Thanks for great advice! I have pieced batting lots of times and use my zigzag stitch. I so wish I had a serpentine stitch on my machine. I have seen lots of quilters using that as a quilting stitch, too.

Rosemary B❤️ said...

My olden 1954 Singer 316G has discs for stitches. I do have this disc. I will try it.
I agree on all of your points here, particularly of using same batting. I usually ID my scrap batting in zip bags, and toss them in a box. That way later I can see if there are some of the same from other projects. I usually use these pieces for small projects as well. The big reason here is because I have quiltophobia, and have yet to finish anything bigger than a lap quilt because I am afraid.... and you know time is a problem right now with the parental care. I could have taken a class on using the big machines at Quilters Studio in Fairfax but I just do not have time. Anyway back on topic. I like this serpentine stitch and I will try it, I agree that the zigzag is too chunky
Love to you for all of the knowledge that you share

Kat Scribner said...

I love quilting with my serpentine stitches but never thought to use it for joining batting. I join batting alot and will certainly give this a try. Thanks for sharing.

treadlemusic said...

When I piece my batting (Hobbs 80/20 most always)I just "float" it in. I use Sharon Schamber's method of sandwiching my quilts (all sizes) but use pins...LOTS..... and make sure that where the pieces meet it is well pinned. I do a lot of E2E on these types of quilts with a fairly heavy even density. I've never had a separation problem with this method.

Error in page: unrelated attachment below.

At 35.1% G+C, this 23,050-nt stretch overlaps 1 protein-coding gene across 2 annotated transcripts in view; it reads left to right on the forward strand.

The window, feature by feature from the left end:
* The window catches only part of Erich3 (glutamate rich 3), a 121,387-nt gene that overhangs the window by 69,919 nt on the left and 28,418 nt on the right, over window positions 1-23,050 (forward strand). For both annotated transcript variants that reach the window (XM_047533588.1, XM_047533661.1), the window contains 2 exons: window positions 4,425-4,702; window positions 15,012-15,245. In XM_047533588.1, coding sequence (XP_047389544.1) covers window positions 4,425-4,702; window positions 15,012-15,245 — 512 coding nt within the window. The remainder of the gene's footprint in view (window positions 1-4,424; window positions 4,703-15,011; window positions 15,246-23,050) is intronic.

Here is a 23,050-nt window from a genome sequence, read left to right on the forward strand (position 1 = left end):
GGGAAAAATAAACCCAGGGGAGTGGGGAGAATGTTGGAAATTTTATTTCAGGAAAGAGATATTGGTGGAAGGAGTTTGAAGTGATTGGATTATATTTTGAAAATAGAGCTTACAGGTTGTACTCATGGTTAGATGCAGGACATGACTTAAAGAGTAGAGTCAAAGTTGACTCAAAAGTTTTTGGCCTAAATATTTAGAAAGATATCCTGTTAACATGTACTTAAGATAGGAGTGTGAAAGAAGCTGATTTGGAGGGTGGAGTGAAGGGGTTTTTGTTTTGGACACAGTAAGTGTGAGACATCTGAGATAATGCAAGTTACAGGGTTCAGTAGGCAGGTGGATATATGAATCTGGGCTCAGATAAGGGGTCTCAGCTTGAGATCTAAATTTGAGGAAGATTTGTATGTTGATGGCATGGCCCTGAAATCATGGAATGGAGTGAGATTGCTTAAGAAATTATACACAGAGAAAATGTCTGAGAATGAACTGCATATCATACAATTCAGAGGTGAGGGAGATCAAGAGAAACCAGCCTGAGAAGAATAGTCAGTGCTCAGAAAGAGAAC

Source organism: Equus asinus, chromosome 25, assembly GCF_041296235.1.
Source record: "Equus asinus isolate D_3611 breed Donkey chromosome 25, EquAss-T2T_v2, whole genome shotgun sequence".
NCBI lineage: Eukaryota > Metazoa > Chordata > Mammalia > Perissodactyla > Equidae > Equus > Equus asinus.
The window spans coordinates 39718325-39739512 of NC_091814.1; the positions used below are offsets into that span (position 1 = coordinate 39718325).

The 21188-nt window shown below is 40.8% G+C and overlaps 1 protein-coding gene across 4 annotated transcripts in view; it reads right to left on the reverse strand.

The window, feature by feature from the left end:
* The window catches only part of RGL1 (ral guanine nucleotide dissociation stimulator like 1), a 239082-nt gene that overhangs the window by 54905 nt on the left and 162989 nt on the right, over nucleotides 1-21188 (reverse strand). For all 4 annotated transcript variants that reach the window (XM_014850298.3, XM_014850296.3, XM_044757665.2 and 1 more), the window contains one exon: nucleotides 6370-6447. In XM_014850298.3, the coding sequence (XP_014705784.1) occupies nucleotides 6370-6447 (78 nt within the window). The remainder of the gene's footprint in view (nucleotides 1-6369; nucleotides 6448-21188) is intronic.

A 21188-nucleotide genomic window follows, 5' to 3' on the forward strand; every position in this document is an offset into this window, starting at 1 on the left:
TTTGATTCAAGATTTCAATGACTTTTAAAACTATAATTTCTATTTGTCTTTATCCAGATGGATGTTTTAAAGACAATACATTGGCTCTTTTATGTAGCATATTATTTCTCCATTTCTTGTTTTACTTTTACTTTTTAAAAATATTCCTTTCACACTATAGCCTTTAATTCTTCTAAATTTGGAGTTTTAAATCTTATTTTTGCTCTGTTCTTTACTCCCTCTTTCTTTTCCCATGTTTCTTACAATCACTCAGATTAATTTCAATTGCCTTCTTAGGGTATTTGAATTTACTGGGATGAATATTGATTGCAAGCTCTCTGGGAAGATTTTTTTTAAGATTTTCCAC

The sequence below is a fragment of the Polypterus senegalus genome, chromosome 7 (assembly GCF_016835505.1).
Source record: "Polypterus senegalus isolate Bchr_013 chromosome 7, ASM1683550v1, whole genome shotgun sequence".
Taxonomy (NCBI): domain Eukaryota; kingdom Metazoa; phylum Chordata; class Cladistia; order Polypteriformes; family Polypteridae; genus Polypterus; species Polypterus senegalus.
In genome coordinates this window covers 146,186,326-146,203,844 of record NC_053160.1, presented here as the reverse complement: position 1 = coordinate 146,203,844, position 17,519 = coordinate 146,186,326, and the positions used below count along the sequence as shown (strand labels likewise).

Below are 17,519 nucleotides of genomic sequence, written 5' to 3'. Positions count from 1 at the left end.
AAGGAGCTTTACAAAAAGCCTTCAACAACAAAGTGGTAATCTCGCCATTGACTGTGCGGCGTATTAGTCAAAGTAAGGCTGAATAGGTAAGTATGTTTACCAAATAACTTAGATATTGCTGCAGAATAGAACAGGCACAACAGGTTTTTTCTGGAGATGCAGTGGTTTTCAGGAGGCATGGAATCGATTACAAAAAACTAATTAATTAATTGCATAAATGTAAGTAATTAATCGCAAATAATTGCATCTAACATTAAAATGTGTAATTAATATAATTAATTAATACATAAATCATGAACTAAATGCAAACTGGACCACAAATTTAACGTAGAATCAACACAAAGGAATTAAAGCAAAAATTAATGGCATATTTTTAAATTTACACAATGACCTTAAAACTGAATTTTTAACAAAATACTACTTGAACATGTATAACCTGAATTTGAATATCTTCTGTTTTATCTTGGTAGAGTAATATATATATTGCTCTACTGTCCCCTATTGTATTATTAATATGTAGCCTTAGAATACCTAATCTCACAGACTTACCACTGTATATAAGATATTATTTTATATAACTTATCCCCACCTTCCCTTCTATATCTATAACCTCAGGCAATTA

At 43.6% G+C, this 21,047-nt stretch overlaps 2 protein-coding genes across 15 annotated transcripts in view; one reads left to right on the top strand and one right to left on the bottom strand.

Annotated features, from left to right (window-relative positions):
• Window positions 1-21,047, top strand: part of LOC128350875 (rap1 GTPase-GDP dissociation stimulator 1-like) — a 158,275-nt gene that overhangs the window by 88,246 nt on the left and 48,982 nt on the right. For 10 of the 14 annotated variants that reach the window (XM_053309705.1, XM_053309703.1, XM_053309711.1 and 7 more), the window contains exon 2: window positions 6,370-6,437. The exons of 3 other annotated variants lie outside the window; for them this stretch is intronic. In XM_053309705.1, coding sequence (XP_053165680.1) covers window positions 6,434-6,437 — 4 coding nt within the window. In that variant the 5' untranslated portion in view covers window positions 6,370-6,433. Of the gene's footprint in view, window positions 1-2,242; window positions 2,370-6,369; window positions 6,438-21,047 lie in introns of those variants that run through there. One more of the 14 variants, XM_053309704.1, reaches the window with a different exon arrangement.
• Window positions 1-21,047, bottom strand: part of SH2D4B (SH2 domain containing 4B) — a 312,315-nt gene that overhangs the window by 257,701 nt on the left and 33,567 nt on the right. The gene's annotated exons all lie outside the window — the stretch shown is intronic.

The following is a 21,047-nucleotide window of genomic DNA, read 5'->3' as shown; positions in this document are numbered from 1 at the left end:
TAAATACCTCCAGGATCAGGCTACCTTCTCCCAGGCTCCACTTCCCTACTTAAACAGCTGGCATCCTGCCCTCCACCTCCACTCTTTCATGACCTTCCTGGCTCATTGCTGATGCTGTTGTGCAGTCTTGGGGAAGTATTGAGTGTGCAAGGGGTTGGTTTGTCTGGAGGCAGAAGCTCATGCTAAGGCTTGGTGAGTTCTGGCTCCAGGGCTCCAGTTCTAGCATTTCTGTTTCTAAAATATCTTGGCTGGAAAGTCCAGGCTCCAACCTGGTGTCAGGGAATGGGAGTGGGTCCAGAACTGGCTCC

ThreeOldKeys said...

What a good tip -- I'll piece some of my scrap batting for pillows.

I'm crashing your Oh Scraps! party for the first time today ...

Thank you!

Val's Quilting Studio said...

I too have peiced batting and so far no problem with sewing and it looks great when done! YAH!!! Thanks for the scarppy linky. I'm so into stash busting this year...not intentionally but never the less it feels great!

fern said...

Great tip. I will have to try it - faster than the herringbone handstitching I currently use. This is my first time on your site. Thanks again.

Mary Marcotte said...

I must be the worst of quilters--I don't sew my scraps together in any way. I just make sure the two edges touch, but I quilt 'em to death! If they overlap just a smidge the quilting takes care of it, and a slip of a gap gets a slip of batting between the two pieces. I guess I should do better, but I don't to use pieces on anything larger than baby quilts. Also crashing for the first time :-) and had fun!

Jasmine said...

I've never overlapped my batting when stitching it together. I'll have to give it a try.

Bees Knees Granny said...

I cut batting scraps into 7" squares. They are great for reversible scrappy quilts. I plan each side of lap-size quilts, sandwich the batting scraps between the planned fabric squares, serge all sides down to 6" squares, and zigzag into rows--no hand sewn sashing needed!. All the polyesters "play together" well enough that differences are imperceptible when completed. Cwoosley12@yahoo.com